The histone code and epigenetic inheritance
Part 1. Genetics
Published Online: 15 JUL 2005
Copyright © 2005 John Wiley & Sons, Ltd
Encyclopedia of Genetics, Genomics, Proteomics and Bioinformatics
How to Cite
Hoffman, A. R. and Vu, T. H. 2005. The histone code and epigenetic inheritance. Encyclopedia of Genetics, Genomics, Proteomics and Bioinformatics. 1:1.3:27.
- Published Online: 15 JUL 2005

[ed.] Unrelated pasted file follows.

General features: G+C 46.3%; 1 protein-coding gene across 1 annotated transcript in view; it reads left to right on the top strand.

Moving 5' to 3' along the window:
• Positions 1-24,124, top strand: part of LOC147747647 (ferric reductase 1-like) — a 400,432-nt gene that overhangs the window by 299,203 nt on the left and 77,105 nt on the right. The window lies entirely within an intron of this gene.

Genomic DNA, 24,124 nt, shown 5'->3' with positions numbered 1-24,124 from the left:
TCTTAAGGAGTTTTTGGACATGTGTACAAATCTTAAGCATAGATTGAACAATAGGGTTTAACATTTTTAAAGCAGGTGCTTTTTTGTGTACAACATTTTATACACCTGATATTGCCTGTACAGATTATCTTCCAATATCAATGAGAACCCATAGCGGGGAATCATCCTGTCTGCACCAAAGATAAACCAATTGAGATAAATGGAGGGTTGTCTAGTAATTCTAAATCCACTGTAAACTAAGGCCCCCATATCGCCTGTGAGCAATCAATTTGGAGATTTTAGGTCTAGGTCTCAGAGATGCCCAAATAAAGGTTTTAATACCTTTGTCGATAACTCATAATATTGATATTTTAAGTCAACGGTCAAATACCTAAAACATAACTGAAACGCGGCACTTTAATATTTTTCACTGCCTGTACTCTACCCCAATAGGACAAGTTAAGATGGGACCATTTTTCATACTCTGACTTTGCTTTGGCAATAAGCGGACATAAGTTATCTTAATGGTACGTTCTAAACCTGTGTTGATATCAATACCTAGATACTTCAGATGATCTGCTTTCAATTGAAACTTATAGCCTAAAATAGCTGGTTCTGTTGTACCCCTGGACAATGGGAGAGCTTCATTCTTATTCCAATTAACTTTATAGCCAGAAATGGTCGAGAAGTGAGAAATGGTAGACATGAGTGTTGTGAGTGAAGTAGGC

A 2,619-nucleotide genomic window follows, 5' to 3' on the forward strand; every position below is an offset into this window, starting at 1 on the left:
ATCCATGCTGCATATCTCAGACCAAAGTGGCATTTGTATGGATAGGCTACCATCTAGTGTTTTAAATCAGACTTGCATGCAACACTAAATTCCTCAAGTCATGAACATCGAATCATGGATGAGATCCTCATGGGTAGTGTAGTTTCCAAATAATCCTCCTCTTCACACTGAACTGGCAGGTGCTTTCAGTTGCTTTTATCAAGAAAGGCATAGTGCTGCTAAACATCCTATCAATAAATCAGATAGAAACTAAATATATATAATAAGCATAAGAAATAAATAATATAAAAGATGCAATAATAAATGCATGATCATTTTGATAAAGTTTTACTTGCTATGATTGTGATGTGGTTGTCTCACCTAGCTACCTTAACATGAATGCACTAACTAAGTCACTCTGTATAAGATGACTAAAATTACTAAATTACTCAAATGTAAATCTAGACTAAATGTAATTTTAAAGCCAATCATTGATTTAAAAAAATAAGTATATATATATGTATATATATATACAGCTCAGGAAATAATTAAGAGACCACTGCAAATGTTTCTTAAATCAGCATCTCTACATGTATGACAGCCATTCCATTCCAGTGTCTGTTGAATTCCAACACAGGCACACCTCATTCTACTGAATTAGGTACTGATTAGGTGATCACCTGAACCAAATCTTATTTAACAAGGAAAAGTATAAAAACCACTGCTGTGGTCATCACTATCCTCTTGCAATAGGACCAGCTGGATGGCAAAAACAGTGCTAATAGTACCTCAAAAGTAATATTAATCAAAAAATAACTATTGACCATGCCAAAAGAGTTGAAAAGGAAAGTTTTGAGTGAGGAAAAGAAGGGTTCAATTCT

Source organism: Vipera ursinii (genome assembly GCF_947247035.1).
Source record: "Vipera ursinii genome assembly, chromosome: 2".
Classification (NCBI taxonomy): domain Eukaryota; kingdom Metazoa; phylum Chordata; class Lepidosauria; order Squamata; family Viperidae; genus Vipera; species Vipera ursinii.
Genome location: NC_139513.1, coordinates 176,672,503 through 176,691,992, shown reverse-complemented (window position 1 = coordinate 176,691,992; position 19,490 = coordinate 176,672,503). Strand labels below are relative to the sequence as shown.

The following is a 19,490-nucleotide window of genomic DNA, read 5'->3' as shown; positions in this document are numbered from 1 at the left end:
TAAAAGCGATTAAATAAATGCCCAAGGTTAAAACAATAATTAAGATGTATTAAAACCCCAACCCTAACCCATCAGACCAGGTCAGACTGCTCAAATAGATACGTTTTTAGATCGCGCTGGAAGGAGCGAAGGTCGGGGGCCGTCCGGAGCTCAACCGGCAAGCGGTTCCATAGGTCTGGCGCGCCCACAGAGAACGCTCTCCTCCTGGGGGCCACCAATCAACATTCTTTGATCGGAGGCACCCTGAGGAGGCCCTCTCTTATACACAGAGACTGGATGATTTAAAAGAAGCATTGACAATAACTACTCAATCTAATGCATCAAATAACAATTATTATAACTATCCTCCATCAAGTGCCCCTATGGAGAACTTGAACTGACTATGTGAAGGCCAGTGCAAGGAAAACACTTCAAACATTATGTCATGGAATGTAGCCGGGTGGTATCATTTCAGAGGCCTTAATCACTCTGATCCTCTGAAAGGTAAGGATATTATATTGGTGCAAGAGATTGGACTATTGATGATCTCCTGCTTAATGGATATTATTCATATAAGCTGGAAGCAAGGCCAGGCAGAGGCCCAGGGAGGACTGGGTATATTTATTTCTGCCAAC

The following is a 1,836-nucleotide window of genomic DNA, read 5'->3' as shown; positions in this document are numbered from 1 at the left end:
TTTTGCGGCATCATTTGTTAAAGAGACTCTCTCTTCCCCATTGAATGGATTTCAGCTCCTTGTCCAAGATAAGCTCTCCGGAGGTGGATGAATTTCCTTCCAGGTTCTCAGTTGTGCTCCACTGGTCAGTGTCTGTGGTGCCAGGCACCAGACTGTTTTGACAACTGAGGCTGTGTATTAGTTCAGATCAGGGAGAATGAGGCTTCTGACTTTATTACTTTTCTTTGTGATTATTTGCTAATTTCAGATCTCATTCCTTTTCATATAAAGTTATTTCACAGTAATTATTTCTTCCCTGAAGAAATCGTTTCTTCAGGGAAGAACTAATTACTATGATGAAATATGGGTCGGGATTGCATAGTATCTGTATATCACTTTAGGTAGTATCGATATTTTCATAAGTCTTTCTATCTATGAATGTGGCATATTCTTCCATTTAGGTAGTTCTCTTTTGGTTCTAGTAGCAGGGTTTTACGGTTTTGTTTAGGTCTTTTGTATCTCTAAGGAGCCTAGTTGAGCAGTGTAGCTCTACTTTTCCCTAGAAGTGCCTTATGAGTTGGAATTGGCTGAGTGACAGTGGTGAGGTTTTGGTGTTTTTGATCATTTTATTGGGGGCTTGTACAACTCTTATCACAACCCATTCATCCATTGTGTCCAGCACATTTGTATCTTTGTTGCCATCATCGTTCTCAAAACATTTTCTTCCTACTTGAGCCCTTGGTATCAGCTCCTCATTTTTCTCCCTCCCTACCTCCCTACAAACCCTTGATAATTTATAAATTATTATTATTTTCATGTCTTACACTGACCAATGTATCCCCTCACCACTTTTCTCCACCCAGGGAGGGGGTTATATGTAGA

The role of histones as active participants in gene regulation has only recently been appreciated. Previously, these proteins, which are assembled into nucleosomes, forming beads around which the DNA is wrapped, were considered to be relatively inert scaffolding for packaging the genetic material. However, the histones' amino-terminal tails extend away from the central core, and are thus available for posttranslational, reversible acetylation, methylation, phosphorylation, ADP-ribosylation, and ubiquitination. Amino acids in the histone cores may also be modified in a similar way. The enzymes responsible for these modifications are often specific for particular histones and for restricted amino acid residues. The array and combination of these specific attachments to the various histones have been postulated to constitute a code that may entail thousands of histone isoforms and that may make it possible to determine how these proteins will interact with their nearby DNA sequences. Histone modifications interact with DNA methylation to mark genes for silencing or transcription. In conjunction with DNA methylation, the histone code constitutes a heritable epigenetic signature that is faithfully replicated in daughter cells after cell division. The mechanism for transmitting the histone code to subsequent generations of cells remains to be fully elucidated. The study of the histone code is examined through the prism of the regulation of genomic imprinting. By reading the combinatorial and/or sequential histone modifications that constitute the histone code, it may be possible to predict which gene products will be transcribed and thus determine a cell's RNA repertoire and ultimately its proteome, just as reading the DNA code allows us to predict the encoded protein sequence.
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